Both of them also argue that we shouldn't subordinate our own eating plans to social/work situations: "But you know what? I’m trying to lose some weight right now. And it’s not easy, and I have to pretty much think about it every single minute of the day. . . . Maybe you care, maybe you don’t. But, it’s MY priority," wrote Mommy2Joe. "I have come to the conclusion I know what works for my body, and I won't 'take one for the team' to avoid being judged. You want to think I am so self centered that I only care about myself, then so be it. I can't eat your stinkin potatoes, and no matter how much you whine I won't even smell them!" said Mrs. Sheila.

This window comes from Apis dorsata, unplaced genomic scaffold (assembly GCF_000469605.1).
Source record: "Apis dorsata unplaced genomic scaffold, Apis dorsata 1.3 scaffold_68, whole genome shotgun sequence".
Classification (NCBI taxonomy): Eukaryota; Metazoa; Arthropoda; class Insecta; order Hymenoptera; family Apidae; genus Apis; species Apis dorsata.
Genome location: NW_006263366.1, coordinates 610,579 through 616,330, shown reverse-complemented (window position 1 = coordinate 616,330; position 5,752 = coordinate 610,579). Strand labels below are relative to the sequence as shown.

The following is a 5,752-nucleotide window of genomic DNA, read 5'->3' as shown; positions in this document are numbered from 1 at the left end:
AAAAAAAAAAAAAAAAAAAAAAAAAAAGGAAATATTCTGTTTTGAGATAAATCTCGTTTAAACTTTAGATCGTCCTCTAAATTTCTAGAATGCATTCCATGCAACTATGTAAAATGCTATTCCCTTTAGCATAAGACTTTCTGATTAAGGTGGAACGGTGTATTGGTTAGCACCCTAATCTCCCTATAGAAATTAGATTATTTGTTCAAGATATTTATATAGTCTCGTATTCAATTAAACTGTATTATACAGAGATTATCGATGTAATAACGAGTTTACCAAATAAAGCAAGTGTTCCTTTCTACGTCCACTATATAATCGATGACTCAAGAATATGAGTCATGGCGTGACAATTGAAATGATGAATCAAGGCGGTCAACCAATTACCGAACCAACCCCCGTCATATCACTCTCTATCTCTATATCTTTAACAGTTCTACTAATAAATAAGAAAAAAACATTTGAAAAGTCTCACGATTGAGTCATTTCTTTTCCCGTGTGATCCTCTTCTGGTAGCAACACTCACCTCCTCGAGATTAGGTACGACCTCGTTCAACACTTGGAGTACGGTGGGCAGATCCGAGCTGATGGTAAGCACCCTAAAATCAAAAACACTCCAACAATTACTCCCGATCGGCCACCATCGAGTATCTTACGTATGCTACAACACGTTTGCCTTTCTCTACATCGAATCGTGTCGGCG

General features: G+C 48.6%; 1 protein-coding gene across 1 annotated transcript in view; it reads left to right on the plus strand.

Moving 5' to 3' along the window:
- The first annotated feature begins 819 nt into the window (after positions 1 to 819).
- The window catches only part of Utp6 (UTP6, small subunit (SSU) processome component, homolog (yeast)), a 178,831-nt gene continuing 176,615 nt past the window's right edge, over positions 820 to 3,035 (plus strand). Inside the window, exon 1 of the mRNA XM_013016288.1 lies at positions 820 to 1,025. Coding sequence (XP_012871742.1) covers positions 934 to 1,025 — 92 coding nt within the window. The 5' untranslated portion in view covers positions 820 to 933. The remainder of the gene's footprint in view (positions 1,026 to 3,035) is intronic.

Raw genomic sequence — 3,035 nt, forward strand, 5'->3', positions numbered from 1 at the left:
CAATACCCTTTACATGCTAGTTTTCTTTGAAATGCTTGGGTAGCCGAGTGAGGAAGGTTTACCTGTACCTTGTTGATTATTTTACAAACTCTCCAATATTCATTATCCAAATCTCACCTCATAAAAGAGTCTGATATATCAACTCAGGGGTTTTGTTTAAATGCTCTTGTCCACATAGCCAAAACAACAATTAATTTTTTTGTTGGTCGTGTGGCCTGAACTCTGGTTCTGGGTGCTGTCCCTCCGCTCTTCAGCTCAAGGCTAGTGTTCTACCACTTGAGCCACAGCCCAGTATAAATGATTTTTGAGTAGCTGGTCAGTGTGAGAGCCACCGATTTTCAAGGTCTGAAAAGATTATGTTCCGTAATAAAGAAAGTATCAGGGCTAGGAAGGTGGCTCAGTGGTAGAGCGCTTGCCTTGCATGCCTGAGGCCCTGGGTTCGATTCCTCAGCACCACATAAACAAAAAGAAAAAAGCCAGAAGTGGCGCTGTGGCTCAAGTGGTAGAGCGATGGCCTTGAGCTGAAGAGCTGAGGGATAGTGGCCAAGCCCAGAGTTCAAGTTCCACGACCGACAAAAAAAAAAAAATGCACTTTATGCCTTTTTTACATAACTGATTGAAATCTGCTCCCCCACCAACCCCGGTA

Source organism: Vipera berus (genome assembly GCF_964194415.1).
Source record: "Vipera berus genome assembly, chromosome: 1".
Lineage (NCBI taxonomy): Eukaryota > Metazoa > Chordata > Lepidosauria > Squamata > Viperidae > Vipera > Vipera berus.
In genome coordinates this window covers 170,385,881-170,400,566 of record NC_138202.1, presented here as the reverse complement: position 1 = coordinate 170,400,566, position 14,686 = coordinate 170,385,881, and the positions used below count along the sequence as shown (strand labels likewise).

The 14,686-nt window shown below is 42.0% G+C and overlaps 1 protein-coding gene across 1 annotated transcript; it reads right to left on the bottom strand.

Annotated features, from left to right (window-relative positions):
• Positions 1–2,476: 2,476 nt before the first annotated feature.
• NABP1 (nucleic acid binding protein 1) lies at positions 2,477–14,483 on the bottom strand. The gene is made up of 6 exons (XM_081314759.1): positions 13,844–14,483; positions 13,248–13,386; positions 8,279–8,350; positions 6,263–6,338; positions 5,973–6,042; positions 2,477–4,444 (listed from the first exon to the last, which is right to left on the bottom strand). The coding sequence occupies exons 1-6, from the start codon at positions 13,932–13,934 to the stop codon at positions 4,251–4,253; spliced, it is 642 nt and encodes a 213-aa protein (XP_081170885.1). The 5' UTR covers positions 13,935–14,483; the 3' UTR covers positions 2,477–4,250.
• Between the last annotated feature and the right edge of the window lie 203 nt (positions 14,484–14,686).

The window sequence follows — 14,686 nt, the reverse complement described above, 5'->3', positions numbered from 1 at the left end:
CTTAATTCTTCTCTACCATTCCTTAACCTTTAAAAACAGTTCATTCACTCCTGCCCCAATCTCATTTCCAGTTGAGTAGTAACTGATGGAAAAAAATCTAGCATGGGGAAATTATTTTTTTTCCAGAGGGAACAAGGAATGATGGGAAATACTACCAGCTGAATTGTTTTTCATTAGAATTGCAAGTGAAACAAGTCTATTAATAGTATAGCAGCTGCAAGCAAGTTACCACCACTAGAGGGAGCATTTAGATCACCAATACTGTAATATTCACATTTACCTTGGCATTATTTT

Both of them, and many of the commenters, brought the issue into focus in a way I hadn't really thought about: what she was essentially saying with her actions was "sticking exactly with my planned diet is more important than minding my manners for lunch with my boss." Which to me says either she didn't understand that there were smart choices she could've made (picking at a green salad with no dressing is not many calories) or did realize those choices existed but valued dogmatism over being pragmatic.